The Yukon Party is crying foul at the Liberals, alleging that senior staffers were privy to information requests when they should not have been.
A heated exchanged played out on the floor of the House on Nov. 6, with Yukon Party interim leader Stacey Hassard alleging that the Liberal political staff are interfering with the access to information process.
“The e‑mails show that direction and approval are given from the political office on how the government is supposed to interpret the ATIPP Act,” Hassard said during question period. “Further, direction and approval are given by the political office on how the government is to process ATIPP requests.”
Documents supplied to the press by the Yukon Party show internal email exchanges that David Morrison, the Liberal’s chief of staff, Janet Moodie, principal secretary, and Jim Connell, deputy minister, are cc’d on concerning an ATIPP request seeking letters sent to Premier Sandy Silver since early December 2016 as well as other matters.
The Liberals insist no wrongdoing has occurred — that it’s an example of a “simple workflow conversation …”
Diane McLeod-McKay, privacy and information commissioner, told the News that it doesn’t sound like any personal information was exchanged in this situation, meaning no violation of the act.
“Now, there aren’t any rules in the ATIPP Act expressly prohibiting any kind of information from being shared anywhere, between public bodies, unless it’s personal information. Personal information has a whole own set of rules that must be complied with all the time,” McLeod-McKay said.
The email correspondence begins in February 2017 and ends in the third week of March of that year.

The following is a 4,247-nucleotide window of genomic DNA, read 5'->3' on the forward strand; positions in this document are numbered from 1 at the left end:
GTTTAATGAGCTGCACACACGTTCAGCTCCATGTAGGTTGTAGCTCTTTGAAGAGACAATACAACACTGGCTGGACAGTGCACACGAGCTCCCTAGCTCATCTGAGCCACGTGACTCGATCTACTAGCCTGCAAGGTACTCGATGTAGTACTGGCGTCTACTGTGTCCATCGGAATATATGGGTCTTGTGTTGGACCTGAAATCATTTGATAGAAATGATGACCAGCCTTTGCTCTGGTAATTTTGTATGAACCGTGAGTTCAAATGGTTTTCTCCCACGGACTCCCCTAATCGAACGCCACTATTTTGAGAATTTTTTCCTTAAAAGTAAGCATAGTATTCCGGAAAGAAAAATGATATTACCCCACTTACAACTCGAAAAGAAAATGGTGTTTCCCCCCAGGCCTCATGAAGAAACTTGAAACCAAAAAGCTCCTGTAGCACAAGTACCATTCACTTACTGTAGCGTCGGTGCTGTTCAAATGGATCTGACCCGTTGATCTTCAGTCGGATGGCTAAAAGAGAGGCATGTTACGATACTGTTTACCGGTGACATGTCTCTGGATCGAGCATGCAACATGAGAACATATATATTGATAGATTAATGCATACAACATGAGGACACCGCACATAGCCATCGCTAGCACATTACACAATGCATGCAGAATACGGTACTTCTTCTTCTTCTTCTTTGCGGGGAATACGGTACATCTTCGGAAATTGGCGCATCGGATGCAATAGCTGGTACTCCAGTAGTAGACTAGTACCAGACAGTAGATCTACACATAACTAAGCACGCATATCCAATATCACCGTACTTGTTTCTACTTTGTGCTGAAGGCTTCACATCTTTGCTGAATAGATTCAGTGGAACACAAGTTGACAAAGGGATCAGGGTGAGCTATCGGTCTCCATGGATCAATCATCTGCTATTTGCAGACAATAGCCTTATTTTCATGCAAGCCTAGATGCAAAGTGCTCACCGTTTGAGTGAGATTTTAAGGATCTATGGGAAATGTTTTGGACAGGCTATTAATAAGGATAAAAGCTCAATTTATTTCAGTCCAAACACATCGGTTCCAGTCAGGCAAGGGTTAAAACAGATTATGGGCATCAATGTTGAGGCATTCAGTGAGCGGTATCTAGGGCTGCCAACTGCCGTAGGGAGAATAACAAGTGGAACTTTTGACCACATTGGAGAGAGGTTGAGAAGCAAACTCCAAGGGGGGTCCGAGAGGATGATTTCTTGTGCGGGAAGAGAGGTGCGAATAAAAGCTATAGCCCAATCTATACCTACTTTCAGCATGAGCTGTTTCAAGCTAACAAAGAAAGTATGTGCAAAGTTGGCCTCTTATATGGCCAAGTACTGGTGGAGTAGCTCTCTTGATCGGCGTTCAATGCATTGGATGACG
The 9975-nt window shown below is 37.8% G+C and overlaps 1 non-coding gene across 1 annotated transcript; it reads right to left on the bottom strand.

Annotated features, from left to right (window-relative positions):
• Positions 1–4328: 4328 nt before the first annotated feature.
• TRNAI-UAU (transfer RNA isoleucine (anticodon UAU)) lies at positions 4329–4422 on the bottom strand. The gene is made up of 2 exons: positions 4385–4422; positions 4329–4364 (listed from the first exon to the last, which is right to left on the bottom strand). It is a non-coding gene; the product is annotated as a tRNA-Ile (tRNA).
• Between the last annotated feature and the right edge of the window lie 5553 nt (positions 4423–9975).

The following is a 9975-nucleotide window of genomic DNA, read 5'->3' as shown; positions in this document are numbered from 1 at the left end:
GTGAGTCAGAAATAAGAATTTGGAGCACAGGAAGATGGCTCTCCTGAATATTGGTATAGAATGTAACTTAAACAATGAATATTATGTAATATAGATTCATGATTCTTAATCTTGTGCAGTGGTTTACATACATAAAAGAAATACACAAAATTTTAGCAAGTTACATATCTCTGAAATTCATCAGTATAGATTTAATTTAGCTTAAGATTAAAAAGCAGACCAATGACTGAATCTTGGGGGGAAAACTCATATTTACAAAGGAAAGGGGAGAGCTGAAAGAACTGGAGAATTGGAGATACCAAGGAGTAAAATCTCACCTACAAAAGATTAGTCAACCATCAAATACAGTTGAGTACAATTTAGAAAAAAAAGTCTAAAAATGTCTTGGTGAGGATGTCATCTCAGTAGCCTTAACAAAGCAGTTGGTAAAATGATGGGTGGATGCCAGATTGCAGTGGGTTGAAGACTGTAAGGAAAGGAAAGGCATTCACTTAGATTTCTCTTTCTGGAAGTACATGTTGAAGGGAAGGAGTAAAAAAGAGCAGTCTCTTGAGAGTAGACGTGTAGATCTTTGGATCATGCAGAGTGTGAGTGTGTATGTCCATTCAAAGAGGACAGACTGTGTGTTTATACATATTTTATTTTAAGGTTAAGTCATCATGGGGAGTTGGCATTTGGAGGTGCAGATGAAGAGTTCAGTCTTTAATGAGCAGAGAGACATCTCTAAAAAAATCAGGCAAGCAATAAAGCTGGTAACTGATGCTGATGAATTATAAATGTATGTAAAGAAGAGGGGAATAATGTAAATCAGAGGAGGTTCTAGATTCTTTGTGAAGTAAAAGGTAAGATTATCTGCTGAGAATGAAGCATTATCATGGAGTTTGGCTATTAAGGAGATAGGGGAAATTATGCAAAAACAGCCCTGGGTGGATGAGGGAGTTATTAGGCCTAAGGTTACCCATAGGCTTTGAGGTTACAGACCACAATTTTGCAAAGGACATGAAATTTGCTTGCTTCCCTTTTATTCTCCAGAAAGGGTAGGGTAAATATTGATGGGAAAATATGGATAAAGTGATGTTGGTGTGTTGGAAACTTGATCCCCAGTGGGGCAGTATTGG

Joanne Curial, listed as the Manager, Information & Systems with the Executive Council Office in an email that month, wrote: “ECO and Cabinet have received 10 new ATIPP requests. I have compiled them into the attached document for your review.”
The attached document includes a list of ATIPP requests. It does not include any names of the applicants, but does say what was requested.
The email was sent to Connell, Morrison and Moodie, among others.
“There is nothing inappropriate with this recorded interaction,” Silver said in a written statement received by the News around 5 p.m. on Nov. 6. “This simple workflow conversation in no way breaches the Access to Information and Privacy Act. This is yet another example of the inaccuracies brought to the House by the Yukon Party.”
Speaking with reporters after question period, Hassard disagreed. He called political officials being involved in ATIPP requests a “no-fly zone.”
“I mean, we were to avoid it at all costs and we did,” he said. “It’s just strange that the premier either feels that it’s OK that his senior staff are providing information or direction in regards to ATIPPs, or that he clearly has no understand of what is going on in his office, which is even more disturbing.
“There are definite cases of where the two most senior staff in the premier’s own office have delved into areas where they certainly shouldn’t have,” Hassard said.
The government has admitted, he continued, to playing a part in information requests in two instances in the House.
Those instances occurred in the spring on May 3, 2017 and Mar. 6, 2018, with Silver saying his government is either busy answering requests “and the like from the opposition” or acknowledging their existence, respectively.